Chemistry with Semi-Classical Electrons: Reaction Trajectories Auto-Generated by Sub-Atomistic Force Fields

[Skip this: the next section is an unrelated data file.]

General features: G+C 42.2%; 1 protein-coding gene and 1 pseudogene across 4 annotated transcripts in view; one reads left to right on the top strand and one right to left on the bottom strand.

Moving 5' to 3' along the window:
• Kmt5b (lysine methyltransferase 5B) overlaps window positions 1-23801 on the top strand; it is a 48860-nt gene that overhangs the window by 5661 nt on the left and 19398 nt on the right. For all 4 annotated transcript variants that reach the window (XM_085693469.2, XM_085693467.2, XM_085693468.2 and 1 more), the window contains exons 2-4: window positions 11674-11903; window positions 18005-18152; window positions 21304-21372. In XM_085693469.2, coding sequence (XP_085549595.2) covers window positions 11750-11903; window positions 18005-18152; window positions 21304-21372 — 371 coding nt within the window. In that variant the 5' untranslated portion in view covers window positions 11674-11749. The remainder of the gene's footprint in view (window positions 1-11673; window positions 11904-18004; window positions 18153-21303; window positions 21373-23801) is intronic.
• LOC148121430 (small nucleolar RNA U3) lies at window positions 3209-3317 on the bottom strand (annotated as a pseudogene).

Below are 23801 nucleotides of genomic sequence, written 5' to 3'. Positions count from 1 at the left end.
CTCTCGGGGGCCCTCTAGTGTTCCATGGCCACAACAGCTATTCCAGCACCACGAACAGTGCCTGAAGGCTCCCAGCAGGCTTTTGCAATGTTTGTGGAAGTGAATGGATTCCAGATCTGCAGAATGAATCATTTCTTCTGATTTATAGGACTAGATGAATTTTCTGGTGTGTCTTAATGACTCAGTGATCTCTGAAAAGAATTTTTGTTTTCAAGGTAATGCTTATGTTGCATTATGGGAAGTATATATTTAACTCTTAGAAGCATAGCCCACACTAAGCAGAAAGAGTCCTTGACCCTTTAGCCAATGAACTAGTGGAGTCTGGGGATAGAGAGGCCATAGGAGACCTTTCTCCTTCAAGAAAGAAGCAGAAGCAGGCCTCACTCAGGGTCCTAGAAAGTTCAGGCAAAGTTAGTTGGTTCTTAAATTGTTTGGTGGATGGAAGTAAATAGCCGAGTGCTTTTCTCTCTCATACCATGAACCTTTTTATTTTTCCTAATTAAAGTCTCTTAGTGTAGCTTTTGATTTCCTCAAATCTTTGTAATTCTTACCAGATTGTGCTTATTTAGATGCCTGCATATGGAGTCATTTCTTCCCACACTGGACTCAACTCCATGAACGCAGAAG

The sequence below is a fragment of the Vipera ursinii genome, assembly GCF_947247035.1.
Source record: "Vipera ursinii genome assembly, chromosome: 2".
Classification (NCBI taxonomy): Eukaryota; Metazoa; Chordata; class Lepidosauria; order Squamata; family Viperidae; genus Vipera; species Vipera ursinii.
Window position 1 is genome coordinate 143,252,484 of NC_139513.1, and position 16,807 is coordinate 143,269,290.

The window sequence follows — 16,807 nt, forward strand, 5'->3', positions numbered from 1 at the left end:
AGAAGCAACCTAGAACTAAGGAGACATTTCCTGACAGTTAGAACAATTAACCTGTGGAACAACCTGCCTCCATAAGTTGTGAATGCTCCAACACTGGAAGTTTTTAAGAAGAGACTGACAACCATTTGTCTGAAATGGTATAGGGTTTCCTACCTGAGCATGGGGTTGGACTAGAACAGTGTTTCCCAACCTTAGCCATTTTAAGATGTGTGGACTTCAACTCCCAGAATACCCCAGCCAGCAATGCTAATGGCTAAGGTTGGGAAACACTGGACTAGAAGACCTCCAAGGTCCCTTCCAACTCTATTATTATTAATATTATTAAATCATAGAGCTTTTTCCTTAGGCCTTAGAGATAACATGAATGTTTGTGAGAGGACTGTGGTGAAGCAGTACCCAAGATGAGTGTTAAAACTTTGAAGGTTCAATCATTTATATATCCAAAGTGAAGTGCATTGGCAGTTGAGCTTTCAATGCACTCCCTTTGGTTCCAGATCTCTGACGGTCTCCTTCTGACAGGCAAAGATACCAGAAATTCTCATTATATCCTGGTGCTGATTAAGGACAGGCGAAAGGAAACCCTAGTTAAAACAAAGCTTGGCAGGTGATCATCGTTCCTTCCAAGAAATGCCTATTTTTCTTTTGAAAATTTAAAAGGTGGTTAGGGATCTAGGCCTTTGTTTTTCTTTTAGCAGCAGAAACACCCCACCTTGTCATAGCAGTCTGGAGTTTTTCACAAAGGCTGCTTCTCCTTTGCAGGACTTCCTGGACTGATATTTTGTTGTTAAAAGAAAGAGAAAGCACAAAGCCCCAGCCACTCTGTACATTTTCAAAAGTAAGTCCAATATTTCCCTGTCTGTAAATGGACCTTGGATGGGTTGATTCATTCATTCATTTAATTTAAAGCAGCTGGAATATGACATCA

For a century now, “Lewis dots” have been a mainstay of chemical thinking, teaching and communication. However, chemists have assumed that this semi-classical picture of electrons needs to be abandoned for quantitative work, and the recourse in computational simulations has been to the extremes of first principles treatments of electrons on the one hand and force fields that avoid explicit electrons on the other hand. Given both the successes and limitations of these highly divergent approaches, it seems worth considering whether the Lewis dot picture might be made quantitative after all. Here we review progress to that end, including variations that have been implemented and examples of applications, specifically the acid-base behavior of water, several organic reactions, and electron dynamics in silicon fracture. In each case, the semi-classical approach is highly efficient and generates reasonable and readily interpreted reaction trajectories in turnkey fashion (i.e., without any input about products). Avenues for further progress are also discussed.